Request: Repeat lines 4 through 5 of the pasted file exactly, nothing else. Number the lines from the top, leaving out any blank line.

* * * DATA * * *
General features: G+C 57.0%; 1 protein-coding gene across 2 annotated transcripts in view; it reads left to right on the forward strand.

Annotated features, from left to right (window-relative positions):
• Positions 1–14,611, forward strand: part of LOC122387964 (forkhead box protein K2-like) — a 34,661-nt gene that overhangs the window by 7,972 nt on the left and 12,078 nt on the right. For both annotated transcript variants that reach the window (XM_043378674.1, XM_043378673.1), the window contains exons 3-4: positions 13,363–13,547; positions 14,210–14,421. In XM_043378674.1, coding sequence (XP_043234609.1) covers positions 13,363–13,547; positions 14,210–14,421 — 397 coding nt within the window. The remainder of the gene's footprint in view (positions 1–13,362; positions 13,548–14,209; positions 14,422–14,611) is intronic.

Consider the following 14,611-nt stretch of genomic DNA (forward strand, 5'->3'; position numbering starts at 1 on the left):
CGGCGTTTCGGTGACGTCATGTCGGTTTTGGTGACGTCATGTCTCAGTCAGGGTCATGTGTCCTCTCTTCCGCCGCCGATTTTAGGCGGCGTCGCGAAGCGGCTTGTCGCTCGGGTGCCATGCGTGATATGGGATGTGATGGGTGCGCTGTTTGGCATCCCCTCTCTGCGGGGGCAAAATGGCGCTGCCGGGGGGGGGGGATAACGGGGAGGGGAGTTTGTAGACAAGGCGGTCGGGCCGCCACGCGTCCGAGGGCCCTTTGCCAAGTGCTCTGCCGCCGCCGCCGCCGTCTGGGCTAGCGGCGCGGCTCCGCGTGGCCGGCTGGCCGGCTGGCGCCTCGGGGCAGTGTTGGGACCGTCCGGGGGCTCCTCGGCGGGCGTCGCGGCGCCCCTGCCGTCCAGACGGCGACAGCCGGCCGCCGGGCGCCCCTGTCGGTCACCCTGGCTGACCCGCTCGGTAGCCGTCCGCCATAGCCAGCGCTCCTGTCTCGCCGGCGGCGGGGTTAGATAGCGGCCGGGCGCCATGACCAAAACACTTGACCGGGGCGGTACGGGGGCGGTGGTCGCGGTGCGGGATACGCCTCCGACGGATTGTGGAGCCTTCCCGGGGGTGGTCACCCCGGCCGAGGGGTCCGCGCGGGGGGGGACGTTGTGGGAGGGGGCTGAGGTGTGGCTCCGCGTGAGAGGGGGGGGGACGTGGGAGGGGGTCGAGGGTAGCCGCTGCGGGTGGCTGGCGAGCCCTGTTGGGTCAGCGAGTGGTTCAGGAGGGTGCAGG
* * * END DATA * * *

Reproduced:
Consider the following 14,611-nt stretch of genomic DNA (forward strand, 5'->3'; position numbering starts at 1 on the left):
CGGCGTTTCGGTGACGTCATGTCGGTTTTGGTGACGTCATGTCTCAGTCAGGGTCATGTGTCCTCTCTTCCGCCGCCGATTTTAGGCGGCGTCGCGAAGCGGCTTGTCGCTCGGGTGCCATGCGTGATATGGGATGTGATGGGTGCGCTGTTTGGCATCCCCTCTCTGCGGGGGCAAAATGGCGCTGCCGGGGGGGGGGGATAACGGGGAGGGGAGTTTGTAGACAAGGCGGTCGGGCCGCCACGCGTCCGAGGGCCCTTTGCCAAGTGCTCTGCCGCCGCCGCCGCCGTCTGGGCTAGCGGCGCGGCTCCGCGTGGCCGGCTGGCCGGCTGGCGCCTCGGGGCAGTGTTGGGACCGTCCGGGGGCTCCTCGGCGGGCGTCGCGGCGCCCCTGCCGTCCAGACGGCGACAGCCGGCCGCCGGGCGCCCCTGTCGGTCACCCTGGCTGACCCGCTCGGTAGCCGTCCGCCATAGCCAGCGCTCCTGTCTCGCCGGCGGCGGGGTTAGATAGCGGCCGGGCGCCATGACCAAAACACTTGACCGGGGCGGTACGGGGGCGGTGGTCGCGGTGCGGGATACGCCTCCGACGGATTGTGGAGCCTTCCCGGGGGTGGTCACCCCGGCCGAGGGGTCCGCGCGGGGGGGGACGTTGTGGGAGGGGGCTGAGGTGTGGCTCCGCGTGAGAGGGGGGGGGACGTGGGAGGGGGTCGAGGGTAGCCGCTGCGGGTGGCTGGCGAGCCCTGTTGGGTCAGCGAGTGGTTCAGGAGGGTGCAGG